158gr +P in a Rossi? - Pistolsmith
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Old 03-08-2007, 07:44 AM   #1
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158gr +P in a Rossi?

Hello,

As per my recent post, I found a LNIB Rossi snubby revolver, no lock, pre- +P issue.

I bought some S&W 158gr LSWCHP +P for self-defense. Standard pressure is used for practice.

My question to you is, what can I expect with this gun/ammo combination? I know it will accelerate wear, but I do not plan on shooting it more than 5 rounds every 6 months, and that only to get rid of my old carry rounds and load up fresh. All practice shooting will be done with standard pressure.

I am quite used to shooting .357 mag, and a friend's .38spl 3" with hot loads, so I'm used to the recoil; no need to practice that. I'm a recoil junky

My question to the board is this: What can I expect upon firing this stuff? As I said earlier, I know accelerated wear is a given, but I'm asking more about catastrophic failures. Would you expect the forcing cone to give in five shots? One hundred shots? I'm aware of the .38/44 being loaded into old J-Frames before the advent of the .357mag.

I guess I'm looking for someone to say that I will or will not experience a severely stretched frame, cracked forcing cone, or blown up gun with the very limited shooting I described above.

Any takers on guessing what 10 rounds per year of hot ammo would do to a J-Frame Rossi?

Thanks,

Josh <><
 
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Old 03-09-2007, 02:09 AM   #2
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10 rounds per year of +P in a J-Frame Rossi probably won't do anything IF the gun is right to begin with. Maybe Rossis have softer steel than S&Ws, but if you've got a good one occasional +P use shouldn't matter. It didn't seem to hurt my Charter Arms. Only quit using that one when it started to go out of time (not yet spitting) due to normal wear and I wanted an excuse to get a .357 Jframe S&W anyway.

OTOH, if timing is/becomes bad or chamber(s)/barrel don't line up properly for some other reason, then even std press ammo can be dangerous. Endshake, flashgap, and headspace are also important. Rough/undersized/oversized chamber throats, forcing cone, and barrel are other potential sources of dangerous overpressure.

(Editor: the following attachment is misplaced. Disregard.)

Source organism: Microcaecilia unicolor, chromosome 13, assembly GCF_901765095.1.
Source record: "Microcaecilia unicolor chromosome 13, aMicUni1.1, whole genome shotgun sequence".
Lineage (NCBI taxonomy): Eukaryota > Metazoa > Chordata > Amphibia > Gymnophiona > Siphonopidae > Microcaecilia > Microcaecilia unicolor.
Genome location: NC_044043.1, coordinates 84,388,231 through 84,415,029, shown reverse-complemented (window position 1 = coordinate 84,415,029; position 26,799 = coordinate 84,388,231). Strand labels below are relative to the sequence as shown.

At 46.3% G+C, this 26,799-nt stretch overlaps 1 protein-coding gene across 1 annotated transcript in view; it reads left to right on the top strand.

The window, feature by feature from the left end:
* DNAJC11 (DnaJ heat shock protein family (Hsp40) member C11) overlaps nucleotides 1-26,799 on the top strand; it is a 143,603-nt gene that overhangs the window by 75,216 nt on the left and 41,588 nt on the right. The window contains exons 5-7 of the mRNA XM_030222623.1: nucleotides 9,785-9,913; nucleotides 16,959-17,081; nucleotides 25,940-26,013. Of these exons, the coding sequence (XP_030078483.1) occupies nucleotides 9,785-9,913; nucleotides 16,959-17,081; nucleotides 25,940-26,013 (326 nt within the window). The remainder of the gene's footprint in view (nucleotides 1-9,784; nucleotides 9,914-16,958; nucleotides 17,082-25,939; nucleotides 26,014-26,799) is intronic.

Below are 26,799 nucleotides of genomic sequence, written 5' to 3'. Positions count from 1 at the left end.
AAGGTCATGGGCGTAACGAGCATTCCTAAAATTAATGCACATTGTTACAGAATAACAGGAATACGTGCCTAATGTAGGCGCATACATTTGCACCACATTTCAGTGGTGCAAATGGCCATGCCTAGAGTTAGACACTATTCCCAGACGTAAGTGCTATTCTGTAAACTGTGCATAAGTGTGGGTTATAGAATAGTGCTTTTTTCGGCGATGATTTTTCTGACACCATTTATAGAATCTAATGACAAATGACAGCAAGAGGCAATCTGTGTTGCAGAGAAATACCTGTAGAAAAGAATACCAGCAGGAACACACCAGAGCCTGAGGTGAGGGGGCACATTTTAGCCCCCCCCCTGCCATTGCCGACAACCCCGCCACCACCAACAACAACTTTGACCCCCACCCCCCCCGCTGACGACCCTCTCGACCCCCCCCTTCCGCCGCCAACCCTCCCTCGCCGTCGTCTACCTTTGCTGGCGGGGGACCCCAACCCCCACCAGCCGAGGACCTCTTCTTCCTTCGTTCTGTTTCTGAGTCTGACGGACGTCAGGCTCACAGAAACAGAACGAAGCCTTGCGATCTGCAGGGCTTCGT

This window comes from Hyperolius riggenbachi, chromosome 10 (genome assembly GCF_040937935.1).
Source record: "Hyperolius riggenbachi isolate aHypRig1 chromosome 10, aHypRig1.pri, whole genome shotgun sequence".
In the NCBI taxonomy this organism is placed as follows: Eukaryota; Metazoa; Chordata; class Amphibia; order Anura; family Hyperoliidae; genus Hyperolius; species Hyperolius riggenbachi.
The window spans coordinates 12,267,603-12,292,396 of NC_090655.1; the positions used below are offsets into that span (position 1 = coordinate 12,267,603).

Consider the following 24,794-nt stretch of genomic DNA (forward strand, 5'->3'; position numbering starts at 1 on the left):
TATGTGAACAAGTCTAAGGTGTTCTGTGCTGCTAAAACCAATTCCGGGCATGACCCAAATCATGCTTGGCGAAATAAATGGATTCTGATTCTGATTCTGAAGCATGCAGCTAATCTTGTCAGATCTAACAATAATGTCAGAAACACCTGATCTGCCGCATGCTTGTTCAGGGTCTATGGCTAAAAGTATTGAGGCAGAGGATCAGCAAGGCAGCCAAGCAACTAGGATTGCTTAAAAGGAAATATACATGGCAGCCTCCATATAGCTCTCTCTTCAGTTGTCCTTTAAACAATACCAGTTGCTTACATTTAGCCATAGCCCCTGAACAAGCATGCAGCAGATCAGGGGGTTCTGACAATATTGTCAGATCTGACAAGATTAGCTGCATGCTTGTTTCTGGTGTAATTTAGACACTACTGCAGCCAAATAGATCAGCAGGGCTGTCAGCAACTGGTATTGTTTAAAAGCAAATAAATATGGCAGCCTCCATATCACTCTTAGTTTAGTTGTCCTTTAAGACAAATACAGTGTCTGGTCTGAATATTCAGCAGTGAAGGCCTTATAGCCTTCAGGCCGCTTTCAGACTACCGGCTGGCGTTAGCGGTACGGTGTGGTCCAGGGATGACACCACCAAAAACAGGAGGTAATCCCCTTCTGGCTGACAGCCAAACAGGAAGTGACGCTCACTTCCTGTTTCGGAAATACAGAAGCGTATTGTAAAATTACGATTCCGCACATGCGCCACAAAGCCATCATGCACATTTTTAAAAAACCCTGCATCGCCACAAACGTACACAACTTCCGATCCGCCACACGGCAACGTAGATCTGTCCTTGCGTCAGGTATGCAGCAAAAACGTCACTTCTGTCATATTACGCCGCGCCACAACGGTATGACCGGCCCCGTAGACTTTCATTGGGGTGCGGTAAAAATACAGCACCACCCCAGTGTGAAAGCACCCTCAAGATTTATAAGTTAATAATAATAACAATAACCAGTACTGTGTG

The above caveats apply to ALL makes, not just Rossi.

Unless something is seriously "out of whack" or BECOMES THAT WAY, you won't "experience a severely stretched frame, cracked forcing cone, or blown up gun with the very limited shooting" you described. Well, maybe 5,000 to 10,000 +Ps might do one of the first two. :lol:

Which would "wear out" sooner: Smith or Rossi? If we were going to shoot one of each until one wore out, statistically a Smith should outlast a Rossi IF EACH GUN WAS MADE PROPERLY TO BEGIN WITH. In 5 shot .38s , unless I wanted feature(s) only a Smith has and/or was going to shoot upwards of 5,000 rnds/yr, I'd probably get a Rossi myself.

I feel I can examine my guns well enough to notice anything wrong that one could reasonably expect to be, or become, a major safety problem. If you don't have anybody you trust to do this for you, then get ahold of Kuhnhausen's book on S&W revolvers and follow the guidelines in the first part for initial inspection of Smiths (that's what I did). After all Rossis are quite similar.

Please forgive the qualified statements. I can't see/shoot your gun for myself and while I've tried to point out possibilities, nobody can predict the weird "one in a million" problem that might happen.

Here's an example: Back when S&W was bought by Bangor Punta, their overall quality began to decline. Sure there were lots of good ones yet the number of "bad ones" increased noticeably. Friend of mine lived in Buffalo, NY in the early '70s and got interested in target shooting. One evening he was at the range and the man next to him started cussing. Mike said the guy had a brand new Nframe .357 through which he had only fired some std .38s. When the fellow was cleaning or checking the bore, he noticed a funny "shadow". A closer look revealed a crack inside the barrel. Remember this was a brand new Nframe .357 which only had some std .38s fired through it.

Another example: friend in my gun club west of Davenport, Iowa back around 1980 bought a new stainless Ruger .22 Single-Six. He found .22LRs spit badly and were horribly inaccurate. The .22 Mag cyl did better probably due to the jacketed bullets but still nothing like it should. Bob sent the gun back to the factory and they sent him a new one with a note stating they destroyed the first one! Normally there would simply be a replacement of the hand/bolt and maybe the cylinder(s). Since they destroyed the gun, I bet the hole where the barrel is threaded into the frame was off center.

If you're used to shooting other DA .38s/.357s, you'll probably be able to tell if your Rossi has any likely "blow up issues". Strongly recommend you get new ammo for SD. S&W hasn't made ammo since the early '80s IIRC.
 
Old 03-09-2007, 01:01 PM   #3